Look, 2020 was full of remakes, remasters, updates, and reimaginings, and I have no idea which one of the many games I could possibly pick as a “winner.” Hell, I’m sure I’ve missed some off this list. So! They all win, and they all get a little bit of info about them.
Trials of Mana finally brought Seiken Densetsu 3 to the west, in lovely 3D form. While different to the original, it’s apparently quite good! Command & Conquer Remastered Collection is a love letter to the old real-time strategy series, not only bringing it up to date in terms of resolution and the like, but remastering the FMV cutscenes and including a lot of bonus footage and outtakes. The Wonderful 101: Remastered brings the Wii U classic to a system that more than six people own, and apparently does it really well. Resident Evil 3 changes the original heavily and removes the bastard hateful spiders, and while it has its shortcomings (like “length”), it’s still a fun return to Raccoon City.
Finally, two full-on sequels. Streets of Rage 4 and Desperados 3 are both far, far better than they have any right to be. They capture the magic of their predecessor titles but pull them kicking and screaming into the modern era.
I’m less surprised about Desperados 3 because Mimimi Games previously made the stunning Shadow Tactics, which was basically a Desperados/Commandos game anyway, so it’s not too surprising that they got that absolutely fucking spot-on. But as the countless dreadful brawlers on Steam show, it’s really easy to screw up something like Streets of Rage. Dotemu did not screw it up. It has great music, great action, lots of nods to the franchise past (including retro versions of characters), and updates the classic brawling style with new systems and mechanics that make sense and feel fitting. Which is, frankly, a success on the level of a Herculean labor.
“Definitely Not A Ubisoft Game” Award for a New Mechanic That Works First Time — Watch Dogs: Legion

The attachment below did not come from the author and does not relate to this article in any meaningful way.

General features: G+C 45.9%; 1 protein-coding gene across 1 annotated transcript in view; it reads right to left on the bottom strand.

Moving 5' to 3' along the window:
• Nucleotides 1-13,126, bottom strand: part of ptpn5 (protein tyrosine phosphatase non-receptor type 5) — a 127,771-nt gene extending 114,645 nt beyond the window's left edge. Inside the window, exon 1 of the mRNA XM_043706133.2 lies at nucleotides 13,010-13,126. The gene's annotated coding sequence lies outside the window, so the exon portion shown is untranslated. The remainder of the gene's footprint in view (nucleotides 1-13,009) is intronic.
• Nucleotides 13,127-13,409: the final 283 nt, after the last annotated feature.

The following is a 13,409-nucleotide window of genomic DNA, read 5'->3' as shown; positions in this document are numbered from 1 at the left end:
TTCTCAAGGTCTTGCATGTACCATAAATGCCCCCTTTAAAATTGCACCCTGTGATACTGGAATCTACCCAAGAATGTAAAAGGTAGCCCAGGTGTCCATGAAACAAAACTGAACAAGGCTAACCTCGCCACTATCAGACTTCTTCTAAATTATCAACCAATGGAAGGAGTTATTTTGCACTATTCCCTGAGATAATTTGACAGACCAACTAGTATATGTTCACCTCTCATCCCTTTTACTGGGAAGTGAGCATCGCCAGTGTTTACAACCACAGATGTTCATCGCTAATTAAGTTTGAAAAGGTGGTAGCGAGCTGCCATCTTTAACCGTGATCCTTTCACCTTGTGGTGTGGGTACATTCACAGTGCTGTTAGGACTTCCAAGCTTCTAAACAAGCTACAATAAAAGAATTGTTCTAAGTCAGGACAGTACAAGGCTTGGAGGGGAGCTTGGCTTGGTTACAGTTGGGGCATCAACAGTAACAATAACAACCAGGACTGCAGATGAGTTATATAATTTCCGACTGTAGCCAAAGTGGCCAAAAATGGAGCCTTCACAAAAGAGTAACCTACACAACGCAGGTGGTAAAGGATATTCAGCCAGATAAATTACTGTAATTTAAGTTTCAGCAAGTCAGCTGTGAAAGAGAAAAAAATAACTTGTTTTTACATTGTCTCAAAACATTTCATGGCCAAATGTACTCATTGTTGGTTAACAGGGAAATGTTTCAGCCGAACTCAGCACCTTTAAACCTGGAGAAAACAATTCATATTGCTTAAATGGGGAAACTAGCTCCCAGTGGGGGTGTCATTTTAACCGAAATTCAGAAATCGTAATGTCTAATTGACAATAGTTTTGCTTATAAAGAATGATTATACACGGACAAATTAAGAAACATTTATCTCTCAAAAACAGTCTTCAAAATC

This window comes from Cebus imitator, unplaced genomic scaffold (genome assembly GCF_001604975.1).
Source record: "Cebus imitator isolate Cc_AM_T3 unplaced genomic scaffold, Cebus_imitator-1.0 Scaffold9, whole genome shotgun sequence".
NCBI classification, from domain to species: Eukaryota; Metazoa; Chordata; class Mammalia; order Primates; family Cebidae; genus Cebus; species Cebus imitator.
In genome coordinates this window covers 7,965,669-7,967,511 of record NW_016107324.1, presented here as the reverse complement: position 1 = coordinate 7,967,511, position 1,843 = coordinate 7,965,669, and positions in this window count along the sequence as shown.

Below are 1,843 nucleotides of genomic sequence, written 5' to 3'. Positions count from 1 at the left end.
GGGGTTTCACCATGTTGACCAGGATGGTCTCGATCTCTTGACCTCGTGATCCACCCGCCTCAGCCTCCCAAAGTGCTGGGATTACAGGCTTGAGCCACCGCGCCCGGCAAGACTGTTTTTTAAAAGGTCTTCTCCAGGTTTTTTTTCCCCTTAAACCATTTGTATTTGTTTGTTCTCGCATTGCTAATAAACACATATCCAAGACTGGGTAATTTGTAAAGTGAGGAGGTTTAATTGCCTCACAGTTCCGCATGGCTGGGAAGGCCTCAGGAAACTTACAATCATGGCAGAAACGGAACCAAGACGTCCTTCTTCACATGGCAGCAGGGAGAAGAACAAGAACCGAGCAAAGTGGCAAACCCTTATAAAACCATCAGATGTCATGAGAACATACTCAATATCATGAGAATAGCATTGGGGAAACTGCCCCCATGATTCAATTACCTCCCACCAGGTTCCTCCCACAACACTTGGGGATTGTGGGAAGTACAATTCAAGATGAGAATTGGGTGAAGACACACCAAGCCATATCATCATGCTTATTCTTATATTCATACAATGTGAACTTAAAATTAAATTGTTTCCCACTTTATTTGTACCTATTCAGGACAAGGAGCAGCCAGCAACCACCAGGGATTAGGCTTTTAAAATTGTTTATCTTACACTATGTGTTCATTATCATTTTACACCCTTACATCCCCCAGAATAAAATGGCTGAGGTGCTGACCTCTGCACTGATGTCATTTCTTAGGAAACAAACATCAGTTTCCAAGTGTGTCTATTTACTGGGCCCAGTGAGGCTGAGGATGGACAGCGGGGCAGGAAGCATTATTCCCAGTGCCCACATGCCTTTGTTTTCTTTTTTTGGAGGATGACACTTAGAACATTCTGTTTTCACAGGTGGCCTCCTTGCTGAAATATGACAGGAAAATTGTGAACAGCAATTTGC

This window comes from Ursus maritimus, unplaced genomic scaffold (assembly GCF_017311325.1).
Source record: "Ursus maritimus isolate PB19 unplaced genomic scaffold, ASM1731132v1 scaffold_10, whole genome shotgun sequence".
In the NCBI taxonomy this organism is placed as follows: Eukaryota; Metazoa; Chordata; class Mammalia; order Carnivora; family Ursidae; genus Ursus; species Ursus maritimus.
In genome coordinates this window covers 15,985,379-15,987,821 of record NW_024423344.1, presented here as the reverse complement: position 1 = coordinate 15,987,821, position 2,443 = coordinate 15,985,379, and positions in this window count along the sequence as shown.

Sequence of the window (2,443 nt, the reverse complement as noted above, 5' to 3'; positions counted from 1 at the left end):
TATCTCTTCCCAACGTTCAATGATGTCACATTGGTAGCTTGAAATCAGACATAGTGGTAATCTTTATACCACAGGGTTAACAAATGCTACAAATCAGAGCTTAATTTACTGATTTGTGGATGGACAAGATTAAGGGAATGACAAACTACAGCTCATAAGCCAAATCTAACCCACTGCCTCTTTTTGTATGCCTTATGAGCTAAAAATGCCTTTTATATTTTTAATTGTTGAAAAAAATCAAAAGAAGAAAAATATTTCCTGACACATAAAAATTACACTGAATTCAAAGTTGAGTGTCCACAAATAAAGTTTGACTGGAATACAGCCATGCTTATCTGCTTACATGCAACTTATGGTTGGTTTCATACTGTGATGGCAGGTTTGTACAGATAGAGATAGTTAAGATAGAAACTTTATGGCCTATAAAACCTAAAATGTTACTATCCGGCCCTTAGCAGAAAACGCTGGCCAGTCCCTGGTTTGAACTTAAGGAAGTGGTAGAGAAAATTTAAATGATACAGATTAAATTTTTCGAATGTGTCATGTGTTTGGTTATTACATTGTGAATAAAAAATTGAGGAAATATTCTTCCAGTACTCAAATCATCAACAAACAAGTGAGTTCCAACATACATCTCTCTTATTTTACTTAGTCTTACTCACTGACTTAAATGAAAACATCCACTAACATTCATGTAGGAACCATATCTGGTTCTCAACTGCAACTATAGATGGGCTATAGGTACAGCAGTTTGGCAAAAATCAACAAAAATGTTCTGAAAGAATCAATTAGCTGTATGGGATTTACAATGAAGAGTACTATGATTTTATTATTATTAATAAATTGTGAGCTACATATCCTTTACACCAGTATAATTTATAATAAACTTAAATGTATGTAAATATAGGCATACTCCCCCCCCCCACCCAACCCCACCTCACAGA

Ubisoft has an… unfortunate habit. Usually, whenever a Ubisoft game tries something new and interesting, the initial game in which this shiny new thing appears is a bit crap. Normally, the first game (The Crew, Watch Dogs, Assassin’s Creed, arguably Assassin’s Creed Origins) is a little bit duff. It takes a sequel before Ubisoft figures out how to polish the new mechanics and also integrate it into interesting game systems, effectively creating what the first game should’ve been. I say this affectionately as I have a fondness for Ubisoft games (including some of the ones that have a bit of a rough first entry in the series, like Splinter Cell) but it’s hard not to see a huge leap in quality between, say, Assassin’s Creed and Assassin’s Creed II.
So this award honors a game with a shiny new mechanic that actually works first try — so, clearly not a Ubisoft game. And this year, it goes to Watch Dogs: Legion! Which… hang on, it’s a Ubisoft game? Oh, for fuck’s sake.
Regardless, my point stands. Watch Dogs: Legion tries to create a big living city, with people who remember your actions and are all connected to each other. And through some miracle, it actually works. If you punch out a guard, they’ll remember this and be your enemy for life, possibly even hating you enough to track down DedSec members and cause you problems in future. And your punching them will definitely skew the opinions of everyone they know, meaning you’ll have to do more work if you want to recruit one of them to your cause. But it also works in your favour: save someone who’s being harassed by Albion soldiers and anyone who knows them is going to have a higher opinion of DedSec and will be a lot easier to recruit.